Osteopathy focuses on the diagnosis, treatment, prevention and rehabilitation of musculoskeletal disorders. Using a combination of osteopathic and conventional diagnostic techniques, treatment is based on mobilising and manipulative procedures tailored to the individual patient, reinforced by guidance on diet, lifestyle and exercise. This approach emphasises the integration of the musculoskeletal system with other body systems, and the influence that impaired function of each has on the other. It also seeks to empower patients in assisting their recovery to good health.
Osteopathy is a safe and effective treatment for anyone from newborns to the elderly, and everyone in-between. Osteopaths are strictly regulated by the General Osteopathic Council (GOsC) and are required to renew their registration each year. As part of this process, the GOsC checks that osteopaths remain in good health and of good character, and have met mandatory continuing professional development requirements to maintain high standards of competency, conduct and safety.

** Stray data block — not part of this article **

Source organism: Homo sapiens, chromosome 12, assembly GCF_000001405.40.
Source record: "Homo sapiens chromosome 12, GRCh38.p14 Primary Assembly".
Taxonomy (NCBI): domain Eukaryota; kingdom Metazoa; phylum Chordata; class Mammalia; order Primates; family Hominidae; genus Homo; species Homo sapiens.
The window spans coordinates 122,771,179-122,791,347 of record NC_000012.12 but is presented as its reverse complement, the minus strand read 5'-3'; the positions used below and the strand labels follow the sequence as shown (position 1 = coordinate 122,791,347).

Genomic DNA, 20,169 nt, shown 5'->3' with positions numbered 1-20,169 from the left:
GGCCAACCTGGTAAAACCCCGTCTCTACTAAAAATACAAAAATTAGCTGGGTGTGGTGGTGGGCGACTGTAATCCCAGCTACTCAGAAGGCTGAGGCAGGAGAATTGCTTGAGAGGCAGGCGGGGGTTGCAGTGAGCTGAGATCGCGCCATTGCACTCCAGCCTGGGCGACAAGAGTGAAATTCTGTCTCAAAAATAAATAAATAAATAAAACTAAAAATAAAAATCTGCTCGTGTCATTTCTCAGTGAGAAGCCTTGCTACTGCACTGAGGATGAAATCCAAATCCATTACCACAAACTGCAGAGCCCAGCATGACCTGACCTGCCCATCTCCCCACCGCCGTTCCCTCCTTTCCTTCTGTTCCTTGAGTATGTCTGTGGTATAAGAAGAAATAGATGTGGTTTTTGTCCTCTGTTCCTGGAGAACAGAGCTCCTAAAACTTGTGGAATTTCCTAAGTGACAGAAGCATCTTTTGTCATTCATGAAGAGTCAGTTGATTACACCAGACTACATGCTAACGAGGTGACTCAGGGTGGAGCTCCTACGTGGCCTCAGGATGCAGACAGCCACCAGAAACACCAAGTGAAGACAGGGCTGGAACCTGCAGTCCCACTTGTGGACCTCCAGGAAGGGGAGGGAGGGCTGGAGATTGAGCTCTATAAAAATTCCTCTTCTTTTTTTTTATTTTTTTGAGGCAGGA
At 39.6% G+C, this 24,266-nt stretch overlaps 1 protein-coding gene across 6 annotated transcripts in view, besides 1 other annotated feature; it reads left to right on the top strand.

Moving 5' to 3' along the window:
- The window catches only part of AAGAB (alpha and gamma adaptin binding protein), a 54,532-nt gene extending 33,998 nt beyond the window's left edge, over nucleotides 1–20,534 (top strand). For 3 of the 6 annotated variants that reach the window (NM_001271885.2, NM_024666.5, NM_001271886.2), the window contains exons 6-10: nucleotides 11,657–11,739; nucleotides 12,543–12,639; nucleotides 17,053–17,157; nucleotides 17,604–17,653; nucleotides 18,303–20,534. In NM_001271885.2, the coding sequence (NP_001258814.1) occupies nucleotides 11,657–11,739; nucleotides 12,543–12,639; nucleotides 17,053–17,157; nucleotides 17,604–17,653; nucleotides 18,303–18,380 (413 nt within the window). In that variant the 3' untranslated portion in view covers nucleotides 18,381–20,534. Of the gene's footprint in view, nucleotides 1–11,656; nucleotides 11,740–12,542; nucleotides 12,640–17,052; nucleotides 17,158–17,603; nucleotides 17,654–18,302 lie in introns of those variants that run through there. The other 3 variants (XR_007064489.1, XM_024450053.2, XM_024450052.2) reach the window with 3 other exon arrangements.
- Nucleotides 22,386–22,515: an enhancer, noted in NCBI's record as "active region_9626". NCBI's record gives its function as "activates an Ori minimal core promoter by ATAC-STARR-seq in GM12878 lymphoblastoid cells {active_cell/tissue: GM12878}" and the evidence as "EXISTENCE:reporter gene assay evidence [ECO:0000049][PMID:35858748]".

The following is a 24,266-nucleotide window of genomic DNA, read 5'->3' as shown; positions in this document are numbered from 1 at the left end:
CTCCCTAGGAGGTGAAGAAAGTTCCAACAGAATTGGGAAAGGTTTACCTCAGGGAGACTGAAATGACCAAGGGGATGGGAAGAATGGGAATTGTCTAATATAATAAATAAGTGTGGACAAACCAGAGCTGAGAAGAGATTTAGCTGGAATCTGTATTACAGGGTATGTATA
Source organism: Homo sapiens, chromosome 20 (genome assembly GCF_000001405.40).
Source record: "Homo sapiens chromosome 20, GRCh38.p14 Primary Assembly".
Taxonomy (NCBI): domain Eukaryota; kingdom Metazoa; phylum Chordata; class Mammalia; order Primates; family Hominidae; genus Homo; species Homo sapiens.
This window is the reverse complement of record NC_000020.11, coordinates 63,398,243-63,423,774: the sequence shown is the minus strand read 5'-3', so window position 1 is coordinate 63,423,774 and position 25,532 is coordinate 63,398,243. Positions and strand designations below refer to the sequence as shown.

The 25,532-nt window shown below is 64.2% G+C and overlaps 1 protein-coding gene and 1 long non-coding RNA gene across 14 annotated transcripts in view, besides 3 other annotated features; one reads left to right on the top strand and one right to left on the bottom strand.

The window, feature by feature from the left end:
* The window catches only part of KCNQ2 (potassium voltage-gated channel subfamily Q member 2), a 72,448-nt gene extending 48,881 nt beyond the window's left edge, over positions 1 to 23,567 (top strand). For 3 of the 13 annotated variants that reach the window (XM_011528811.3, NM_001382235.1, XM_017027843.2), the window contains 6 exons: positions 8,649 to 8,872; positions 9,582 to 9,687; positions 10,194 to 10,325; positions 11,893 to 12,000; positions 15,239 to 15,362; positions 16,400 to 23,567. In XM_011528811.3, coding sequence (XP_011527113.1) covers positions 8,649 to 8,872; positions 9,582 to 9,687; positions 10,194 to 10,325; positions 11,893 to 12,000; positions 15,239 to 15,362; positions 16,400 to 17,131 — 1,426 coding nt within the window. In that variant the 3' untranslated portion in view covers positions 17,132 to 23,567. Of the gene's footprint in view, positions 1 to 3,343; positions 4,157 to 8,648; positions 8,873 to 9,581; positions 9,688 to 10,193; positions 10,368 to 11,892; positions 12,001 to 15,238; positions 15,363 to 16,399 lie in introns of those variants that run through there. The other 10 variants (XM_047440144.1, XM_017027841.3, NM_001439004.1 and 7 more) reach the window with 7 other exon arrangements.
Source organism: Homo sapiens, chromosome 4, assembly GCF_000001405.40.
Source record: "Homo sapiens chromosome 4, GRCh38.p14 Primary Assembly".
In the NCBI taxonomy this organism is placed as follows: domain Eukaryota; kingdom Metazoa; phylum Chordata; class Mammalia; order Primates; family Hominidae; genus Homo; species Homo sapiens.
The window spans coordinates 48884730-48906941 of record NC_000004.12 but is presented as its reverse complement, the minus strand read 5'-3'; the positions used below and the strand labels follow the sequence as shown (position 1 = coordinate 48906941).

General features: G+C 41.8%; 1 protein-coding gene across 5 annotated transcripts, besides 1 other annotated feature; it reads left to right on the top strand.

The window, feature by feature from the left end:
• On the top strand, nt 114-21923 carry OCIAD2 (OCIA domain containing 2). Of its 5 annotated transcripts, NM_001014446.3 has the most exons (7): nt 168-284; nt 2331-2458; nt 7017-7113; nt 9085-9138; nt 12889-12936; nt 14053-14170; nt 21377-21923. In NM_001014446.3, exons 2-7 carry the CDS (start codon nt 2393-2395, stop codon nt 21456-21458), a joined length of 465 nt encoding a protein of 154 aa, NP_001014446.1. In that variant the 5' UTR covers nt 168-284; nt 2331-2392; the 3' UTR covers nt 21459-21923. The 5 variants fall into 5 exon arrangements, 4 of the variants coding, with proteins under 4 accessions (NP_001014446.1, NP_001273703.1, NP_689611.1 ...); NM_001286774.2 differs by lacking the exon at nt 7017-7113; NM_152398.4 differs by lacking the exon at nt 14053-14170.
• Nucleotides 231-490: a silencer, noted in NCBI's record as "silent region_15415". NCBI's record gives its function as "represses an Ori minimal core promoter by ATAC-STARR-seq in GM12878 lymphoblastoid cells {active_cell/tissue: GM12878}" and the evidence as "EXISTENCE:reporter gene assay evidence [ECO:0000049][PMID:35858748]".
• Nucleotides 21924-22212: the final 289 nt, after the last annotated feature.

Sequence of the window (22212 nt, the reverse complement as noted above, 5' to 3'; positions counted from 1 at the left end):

Most patients visit an osteopath of their own accord, but some may be referred by a doctor. Osteopaths are trained to recognise when osteopathy will not help a medical condition, and will refer a patient to a GP when necessary.
The Department of Health and The National Institute for Health and Clinical Excellence (NICE) have both published guidelines recommending Osteopathy for the treatment of musculoskeletal disorders.